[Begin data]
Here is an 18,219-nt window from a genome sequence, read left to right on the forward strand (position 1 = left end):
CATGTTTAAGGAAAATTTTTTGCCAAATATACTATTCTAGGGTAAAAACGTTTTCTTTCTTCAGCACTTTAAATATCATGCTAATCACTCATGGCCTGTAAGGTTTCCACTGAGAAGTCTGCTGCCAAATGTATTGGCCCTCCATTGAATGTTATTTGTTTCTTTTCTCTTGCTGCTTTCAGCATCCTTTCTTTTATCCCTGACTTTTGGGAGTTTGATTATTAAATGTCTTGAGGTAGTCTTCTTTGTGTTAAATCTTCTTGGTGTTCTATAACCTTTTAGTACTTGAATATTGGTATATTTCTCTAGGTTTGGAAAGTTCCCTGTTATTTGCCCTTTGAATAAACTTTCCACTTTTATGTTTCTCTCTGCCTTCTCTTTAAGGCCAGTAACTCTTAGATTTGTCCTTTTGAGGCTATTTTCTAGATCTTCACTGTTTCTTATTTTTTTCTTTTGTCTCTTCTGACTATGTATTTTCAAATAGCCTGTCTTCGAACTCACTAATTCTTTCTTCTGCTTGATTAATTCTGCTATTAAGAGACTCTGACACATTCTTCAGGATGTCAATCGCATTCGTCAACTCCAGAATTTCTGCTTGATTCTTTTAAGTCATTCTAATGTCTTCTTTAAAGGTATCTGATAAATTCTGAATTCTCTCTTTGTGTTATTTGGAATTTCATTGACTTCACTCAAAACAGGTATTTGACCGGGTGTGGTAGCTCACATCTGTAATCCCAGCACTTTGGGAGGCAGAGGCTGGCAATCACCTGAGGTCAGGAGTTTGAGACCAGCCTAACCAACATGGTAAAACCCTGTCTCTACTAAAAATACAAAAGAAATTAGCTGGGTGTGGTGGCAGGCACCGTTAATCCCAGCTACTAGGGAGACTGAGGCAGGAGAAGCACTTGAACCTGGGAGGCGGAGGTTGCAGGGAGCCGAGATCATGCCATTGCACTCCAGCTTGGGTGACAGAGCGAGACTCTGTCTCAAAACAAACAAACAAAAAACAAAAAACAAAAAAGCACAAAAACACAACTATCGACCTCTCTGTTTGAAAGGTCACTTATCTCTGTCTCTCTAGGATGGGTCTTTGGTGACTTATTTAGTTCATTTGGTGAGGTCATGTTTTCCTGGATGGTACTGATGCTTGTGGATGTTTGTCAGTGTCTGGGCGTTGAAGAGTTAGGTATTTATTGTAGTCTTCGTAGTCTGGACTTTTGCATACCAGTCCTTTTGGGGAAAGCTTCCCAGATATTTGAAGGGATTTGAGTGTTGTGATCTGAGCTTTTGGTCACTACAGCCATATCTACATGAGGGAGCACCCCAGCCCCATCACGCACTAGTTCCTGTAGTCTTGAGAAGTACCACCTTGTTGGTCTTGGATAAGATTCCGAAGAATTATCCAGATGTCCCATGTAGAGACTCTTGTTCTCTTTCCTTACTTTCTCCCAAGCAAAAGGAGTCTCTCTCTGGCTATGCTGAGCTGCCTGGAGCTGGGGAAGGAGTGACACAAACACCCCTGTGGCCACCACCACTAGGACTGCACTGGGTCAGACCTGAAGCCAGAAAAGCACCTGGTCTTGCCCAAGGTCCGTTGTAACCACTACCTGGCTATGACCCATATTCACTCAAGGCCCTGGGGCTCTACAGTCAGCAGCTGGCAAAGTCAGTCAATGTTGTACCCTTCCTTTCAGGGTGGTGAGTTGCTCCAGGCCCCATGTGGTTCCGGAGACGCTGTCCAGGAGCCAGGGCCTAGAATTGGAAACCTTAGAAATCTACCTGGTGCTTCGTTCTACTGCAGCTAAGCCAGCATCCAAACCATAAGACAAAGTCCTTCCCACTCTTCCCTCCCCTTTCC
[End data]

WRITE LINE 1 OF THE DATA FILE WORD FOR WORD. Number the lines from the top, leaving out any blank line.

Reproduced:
Here is an 18,219-nt window from a genome sequence, read left to right on the forward strand (position 1 = left end):